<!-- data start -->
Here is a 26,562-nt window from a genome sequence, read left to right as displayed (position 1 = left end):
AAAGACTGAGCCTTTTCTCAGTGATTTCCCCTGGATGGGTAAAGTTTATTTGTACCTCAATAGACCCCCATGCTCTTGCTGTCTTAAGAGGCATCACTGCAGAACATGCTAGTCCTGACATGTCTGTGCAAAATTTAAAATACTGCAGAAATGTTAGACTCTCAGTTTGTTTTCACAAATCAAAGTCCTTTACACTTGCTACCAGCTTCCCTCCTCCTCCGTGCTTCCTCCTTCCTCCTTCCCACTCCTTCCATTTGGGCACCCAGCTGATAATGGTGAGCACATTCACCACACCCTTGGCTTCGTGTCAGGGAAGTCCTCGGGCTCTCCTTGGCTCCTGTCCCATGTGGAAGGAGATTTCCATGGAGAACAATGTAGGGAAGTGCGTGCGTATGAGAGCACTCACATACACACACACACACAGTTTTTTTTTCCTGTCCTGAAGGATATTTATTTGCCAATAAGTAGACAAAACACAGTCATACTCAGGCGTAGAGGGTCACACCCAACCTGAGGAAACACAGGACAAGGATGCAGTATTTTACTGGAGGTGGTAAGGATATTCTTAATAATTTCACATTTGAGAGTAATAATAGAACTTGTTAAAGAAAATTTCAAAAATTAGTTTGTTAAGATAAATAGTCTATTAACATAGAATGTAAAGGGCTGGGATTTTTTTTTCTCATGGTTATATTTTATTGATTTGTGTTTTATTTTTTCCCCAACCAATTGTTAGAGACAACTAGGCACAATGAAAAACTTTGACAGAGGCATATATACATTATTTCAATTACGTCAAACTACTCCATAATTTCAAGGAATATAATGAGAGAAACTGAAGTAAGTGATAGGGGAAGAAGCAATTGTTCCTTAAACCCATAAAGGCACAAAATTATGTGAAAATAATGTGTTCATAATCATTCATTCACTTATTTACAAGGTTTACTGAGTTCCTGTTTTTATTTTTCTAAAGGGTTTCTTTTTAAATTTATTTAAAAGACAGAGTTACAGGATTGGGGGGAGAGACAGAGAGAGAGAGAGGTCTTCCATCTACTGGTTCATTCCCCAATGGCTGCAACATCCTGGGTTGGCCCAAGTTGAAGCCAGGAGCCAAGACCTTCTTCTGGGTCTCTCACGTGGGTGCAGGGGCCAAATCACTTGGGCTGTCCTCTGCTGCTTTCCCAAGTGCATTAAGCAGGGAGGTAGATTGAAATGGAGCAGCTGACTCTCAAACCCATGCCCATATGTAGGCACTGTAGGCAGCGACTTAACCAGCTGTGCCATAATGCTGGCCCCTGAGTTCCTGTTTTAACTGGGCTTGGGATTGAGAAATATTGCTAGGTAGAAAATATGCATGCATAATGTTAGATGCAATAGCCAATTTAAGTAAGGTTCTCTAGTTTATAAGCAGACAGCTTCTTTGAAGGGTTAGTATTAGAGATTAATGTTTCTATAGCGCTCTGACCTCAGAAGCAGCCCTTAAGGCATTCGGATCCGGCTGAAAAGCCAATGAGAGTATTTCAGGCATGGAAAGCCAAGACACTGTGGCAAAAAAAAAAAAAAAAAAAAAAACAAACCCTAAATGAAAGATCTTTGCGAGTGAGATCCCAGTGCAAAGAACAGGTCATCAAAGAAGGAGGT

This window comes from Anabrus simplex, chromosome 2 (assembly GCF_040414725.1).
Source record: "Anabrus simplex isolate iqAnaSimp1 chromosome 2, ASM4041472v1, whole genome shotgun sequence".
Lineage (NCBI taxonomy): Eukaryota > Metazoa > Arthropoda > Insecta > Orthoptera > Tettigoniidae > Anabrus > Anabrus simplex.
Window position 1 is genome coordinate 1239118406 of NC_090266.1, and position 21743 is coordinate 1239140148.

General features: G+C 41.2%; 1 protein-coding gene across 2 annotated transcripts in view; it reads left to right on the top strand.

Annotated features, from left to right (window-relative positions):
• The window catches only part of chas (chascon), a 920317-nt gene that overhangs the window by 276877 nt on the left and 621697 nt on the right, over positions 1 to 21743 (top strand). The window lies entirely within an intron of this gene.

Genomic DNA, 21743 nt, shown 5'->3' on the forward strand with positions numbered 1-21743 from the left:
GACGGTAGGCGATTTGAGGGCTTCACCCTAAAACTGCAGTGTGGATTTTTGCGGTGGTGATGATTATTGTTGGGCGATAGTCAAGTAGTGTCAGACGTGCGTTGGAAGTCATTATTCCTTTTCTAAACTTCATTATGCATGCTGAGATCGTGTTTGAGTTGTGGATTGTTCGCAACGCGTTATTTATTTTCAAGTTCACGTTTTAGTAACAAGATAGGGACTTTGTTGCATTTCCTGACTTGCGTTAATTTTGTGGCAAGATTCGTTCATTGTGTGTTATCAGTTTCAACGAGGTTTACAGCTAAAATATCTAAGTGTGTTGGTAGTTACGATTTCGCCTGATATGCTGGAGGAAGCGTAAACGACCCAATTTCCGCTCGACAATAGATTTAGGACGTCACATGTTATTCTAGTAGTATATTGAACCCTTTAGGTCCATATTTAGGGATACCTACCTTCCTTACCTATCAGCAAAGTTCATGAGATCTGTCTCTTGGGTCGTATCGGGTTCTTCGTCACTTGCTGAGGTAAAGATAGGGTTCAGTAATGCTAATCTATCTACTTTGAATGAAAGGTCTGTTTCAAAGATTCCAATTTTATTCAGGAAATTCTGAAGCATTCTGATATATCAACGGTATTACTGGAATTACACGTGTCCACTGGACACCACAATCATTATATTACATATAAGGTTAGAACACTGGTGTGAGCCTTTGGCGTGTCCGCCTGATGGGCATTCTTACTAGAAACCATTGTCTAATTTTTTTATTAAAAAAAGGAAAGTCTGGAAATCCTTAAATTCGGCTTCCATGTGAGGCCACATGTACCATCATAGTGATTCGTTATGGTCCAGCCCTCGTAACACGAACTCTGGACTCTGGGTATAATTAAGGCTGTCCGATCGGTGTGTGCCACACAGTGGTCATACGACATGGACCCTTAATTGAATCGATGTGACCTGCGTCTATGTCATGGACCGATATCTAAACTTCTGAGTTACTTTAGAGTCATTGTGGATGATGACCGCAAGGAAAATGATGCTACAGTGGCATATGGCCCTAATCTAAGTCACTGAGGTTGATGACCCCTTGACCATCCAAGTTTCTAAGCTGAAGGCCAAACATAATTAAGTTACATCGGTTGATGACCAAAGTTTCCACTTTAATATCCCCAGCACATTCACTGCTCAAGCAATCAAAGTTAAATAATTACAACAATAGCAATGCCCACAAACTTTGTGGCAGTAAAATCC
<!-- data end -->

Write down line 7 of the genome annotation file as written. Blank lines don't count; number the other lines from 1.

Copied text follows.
General features: G+C 41.2%; 1 protein-coding gene across 2 annotated transcripts in view; it reads left to right on the top strand.